The collection is a visual stunner, with designs ranging from a sunset-colored cup emblazoned with a prancing white elephant from Elephant Grounds in Hong Kong, to a minimalist black-and-white watercolor of a man in a luchador mask from Coffee Libre in Seoul. The cups have attracted ample amounts of attention, gaining the account 16,000 followers and cup submissions that span from São Paulo, Brazil to Saint Jean de Luz, France.
In cities across the world, the coffee cup has now become a calling card.
And many of these next generation vessels are stamped with whimsical images (roosters, ships, crickets and font-happy logos, to name a few) that walk a fine line between rustic, DIY appeal and an obvious dedication to meticulous detail. "Our coffee is treated with hands-on reverenced," these cups seems to say, "and so are their paper chalices."
Sometimes they’re inked with cheeky puns or cheerful pick-me-ups, adding fuel to the caffeine fire toward a day full of either snark or goodwill, respectively. Other times, the commitment to theme becomes so intricate that each size cup is decorated with a different related illustration. At Pelican House in Brighton, England, each of shop’s five cup sizes reveals a different stage of a baby pelican hatching from its shell.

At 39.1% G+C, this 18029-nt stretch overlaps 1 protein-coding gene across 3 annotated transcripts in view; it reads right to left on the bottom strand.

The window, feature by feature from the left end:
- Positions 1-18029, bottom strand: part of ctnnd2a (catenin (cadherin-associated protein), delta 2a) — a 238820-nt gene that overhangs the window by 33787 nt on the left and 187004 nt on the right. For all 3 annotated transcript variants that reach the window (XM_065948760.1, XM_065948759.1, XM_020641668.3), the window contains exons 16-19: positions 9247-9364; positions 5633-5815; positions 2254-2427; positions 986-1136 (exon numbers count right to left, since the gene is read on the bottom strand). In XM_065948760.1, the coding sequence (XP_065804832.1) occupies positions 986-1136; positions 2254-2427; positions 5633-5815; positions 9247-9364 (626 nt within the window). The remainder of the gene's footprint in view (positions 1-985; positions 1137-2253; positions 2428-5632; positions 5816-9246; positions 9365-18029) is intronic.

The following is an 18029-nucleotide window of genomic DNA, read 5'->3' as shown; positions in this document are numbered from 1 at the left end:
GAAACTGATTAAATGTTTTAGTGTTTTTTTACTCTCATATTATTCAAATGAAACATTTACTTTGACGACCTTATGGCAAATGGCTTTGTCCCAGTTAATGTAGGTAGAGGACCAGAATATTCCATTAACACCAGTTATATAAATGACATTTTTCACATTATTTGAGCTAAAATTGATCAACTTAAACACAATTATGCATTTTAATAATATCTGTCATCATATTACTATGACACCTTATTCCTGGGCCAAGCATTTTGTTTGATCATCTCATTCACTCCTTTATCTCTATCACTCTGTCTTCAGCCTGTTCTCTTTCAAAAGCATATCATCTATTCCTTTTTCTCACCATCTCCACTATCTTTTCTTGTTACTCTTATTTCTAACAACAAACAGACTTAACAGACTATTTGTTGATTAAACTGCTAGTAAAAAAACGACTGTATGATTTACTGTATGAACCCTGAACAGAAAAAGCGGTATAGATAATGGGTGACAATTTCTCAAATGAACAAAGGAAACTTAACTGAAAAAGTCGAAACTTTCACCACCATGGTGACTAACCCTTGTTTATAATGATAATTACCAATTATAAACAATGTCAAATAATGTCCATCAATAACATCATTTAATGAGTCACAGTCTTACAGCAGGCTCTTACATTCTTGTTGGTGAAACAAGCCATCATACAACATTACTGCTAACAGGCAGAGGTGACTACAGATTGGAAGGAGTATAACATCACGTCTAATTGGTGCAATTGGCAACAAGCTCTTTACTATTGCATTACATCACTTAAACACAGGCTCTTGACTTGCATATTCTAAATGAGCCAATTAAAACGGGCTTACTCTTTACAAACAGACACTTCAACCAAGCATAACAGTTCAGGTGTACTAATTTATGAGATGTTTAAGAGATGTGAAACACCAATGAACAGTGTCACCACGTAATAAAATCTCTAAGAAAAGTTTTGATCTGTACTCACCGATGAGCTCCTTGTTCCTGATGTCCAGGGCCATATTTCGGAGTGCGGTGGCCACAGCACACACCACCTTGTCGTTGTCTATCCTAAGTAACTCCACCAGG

"[Coffee cup art] allows cafes to really forge their own identity, and the designed cups are a really good way for them to put a stamp on their product," notes Hargreaves. "I think that’s the thing about coffee is that it’s a little bit rock ‘n roll. It kind of breaks the tradition of design so that people can go off the grid. It’s not about being restrictive."
Well-healed coffee cups are nothing new in both Australia and Hargreaves’ home country of New Zealand, where design and coffee have long intertwined. In these café-centric countries, cups often provide a way for young up-and-coming artists to flex their creative muscles in a highly public forum, while also providing illustrators from untapped creative backgrounds—like tattooists and graffiti artists—a new medium with which to experiment.
Out of all the cities in the world, Hargreaves strongly contends that Melbourne is leading the pack.